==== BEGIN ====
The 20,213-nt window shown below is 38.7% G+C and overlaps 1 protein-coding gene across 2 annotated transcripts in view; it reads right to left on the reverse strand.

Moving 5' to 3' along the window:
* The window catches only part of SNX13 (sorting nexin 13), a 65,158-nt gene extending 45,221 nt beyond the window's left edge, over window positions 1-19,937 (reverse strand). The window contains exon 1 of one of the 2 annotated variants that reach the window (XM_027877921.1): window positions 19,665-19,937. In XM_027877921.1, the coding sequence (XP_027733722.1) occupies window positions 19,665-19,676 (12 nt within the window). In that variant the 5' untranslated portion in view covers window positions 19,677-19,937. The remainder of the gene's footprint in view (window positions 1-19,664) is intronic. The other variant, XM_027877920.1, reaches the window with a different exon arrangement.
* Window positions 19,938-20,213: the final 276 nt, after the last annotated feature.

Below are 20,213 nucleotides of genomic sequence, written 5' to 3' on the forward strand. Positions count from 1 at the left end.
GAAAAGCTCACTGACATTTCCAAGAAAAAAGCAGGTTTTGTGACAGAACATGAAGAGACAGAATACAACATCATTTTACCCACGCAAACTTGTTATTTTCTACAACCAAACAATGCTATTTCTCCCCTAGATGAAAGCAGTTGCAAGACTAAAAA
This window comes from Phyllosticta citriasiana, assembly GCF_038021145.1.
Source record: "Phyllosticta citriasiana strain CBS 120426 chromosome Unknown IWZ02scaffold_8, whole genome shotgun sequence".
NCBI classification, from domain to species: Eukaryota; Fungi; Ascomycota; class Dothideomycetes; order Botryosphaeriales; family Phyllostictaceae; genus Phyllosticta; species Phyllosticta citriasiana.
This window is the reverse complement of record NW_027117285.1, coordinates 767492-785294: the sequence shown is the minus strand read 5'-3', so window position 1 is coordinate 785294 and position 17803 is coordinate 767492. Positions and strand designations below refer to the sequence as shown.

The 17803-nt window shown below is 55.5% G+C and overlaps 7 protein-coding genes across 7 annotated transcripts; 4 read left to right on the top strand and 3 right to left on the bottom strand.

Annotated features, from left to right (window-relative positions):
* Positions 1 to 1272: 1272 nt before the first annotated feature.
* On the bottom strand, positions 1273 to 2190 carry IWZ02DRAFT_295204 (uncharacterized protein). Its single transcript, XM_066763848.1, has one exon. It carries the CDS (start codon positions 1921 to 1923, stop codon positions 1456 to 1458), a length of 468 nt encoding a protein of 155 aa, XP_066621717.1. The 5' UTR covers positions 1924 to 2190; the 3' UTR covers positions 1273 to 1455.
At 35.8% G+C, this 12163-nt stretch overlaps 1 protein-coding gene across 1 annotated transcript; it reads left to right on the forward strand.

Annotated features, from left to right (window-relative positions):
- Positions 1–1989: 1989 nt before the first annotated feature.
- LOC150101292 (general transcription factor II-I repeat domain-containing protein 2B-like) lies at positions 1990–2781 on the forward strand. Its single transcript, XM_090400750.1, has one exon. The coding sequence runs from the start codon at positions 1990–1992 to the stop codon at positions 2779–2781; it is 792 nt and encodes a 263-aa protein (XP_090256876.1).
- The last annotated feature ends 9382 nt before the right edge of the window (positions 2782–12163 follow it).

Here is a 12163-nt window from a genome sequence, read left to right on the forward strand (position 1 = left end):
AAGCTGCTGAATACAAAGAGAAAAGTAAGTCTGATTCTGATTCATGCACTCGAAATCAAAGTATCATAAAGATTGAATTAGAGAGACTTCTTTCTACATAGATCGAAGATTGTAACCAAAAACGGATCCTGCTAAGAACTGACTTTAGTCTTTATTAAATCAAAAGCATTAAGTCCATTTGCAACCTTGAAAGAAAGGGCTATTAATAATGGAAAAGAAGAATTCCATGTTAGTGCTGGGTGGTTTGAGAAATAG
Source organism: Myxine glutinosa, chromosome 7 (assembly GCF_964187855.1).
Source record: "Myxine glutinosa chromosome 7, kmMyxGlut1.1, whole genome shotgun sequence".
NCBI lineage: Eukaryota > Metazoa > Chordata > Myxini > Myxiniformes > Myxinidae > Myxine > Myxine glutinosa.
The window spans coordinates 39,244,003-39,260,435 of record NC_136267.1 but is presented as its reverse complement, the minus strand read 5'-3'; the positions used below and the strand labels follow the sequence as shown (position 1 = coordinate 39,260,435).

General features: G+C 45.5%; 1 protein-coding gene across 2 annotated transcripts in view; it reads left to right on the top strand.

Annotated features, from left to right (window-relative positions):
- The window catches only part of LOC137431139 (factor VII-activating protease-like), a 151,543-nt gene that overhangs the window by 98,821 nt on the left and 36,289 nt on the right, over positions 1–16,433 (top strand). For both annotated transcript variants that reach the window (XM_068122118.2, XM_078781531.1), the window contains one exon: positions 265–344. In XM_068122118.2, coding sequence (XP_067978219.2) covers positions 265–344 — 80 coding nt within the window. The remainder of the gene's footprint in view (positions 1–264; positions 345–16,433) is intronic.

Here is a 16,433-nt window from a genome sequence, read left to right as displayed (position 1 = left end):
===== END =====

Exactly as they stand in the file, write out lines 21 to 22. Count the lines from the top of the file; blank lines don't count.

AAGCTGCTGAATACAAAGAGAAAAGTAAGTCTGATTCTGATTCATGCACTCGAAATCAAAGTATCATAAAGATTGAATTAGAGAGACTTCTTTCTACATAGATCGAAGATTGTAACCAAAAACGGATCCTGCTAAGAACTGACTTTAGTCTTTATTAAATCAAAAGCATTAAGTCCATTTGCAACCTTGAAAGAAAGGGCTATTAATAATGGAAAAGAAGAATTCCATGTTAGTGCTGGGTGGTTTGAGAAATAG
Source organism: Myxine glutinosa, chromosome 7 (assembly GCF_964187855.1).